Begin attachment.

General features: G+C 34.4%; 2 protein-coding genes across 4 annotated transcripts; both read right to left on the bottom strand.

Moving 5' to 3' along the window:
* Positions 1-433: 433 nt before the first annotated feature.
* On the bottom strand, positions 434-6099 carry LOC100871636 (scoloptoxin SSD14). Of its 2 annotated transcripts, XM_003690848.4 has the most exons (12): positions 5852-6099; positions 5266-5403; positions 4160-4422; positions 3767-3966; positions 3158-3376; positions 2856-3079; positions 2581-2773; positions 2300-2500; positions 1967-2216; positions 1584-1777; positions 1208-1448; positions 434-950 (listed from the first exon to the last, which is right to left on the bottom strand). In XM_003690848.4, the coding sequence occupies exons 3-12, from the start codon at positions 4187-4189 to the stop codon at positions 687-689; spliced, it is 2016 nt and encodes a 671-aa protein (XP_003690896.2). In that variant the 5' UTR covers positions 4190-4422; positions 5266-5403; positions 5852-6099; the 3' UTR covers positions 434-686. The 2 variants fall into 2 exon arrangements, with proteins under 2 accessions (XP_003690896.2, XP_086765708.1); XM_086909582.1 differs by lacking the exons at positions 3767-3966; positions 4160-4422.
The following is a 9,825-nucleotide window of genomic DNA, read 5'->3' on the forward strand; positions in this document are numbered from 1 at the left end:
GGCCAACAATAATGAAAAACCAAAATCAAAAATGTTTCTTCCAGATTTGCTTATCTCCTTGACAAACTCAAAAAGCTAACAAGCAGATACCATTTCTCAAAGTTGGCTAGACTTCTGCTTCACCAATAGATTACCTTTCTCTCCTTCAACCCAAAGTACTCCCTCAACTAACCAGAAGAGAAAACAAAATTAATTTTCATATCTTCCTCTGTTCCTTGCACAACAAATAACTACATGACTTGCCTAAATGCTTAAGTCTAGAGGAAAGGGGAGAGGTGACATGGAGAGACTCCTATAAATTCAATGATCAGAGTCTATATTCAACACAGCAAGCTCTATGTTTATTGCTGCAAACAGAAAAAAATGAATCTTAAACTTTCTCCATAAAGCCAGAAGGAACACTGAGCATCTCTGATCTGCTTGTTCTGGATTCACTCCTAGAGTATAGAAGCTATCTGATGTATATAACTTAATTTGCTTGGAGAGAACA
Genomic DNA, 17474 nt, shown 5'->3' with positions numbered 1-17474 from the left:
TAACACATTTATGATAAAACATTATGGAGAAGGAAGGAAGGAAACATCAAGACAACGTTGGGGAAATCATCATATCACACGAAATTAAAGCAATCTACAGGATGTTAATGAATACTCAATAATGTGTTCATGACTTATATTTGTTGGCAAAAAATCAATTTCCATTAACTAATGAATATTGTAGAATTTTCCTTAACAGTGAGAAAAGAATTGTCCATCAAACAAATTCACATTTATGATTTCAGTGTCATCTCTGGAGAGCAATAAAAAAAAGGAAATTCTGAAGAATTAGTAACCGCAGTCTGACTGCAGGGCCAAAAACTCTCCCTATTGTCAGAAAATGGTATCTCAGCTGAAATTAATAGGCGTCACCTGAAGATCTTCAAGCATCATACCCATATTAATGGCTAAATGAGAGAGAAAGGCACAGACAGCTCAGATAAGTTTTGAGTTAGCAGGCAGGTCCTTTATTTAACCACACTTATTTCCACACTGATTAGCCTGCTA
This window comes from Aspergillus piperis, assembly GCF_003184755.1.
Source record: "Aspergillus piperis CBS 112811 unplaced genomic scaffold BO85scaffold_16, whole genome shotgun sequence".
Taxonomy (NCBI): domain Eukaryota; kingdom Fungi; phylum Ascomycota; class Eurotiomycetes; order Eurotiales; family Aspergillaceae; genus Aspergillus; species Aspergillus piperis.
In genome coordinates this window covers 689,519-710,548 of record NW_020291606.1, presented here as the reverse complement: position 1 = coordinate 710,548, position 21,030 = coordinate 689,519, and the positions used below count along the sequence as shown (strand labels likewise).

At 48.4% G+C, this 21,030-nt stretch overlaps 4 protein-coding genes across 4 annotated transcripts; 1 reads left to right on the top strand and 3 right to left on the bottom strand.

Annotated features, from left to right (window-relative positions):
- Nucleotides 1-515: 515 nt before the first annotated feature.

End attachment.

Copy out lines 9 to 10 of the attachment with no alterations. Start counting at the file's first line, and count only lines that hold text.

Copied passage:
This window comes from Aspergillus piperis, assembly GCF_003184755.1.
Source record: "Aspergillus piperis CBS 112811 unplaced genomic scaffold BO85scaffold_16, whole genome shotgun sequence".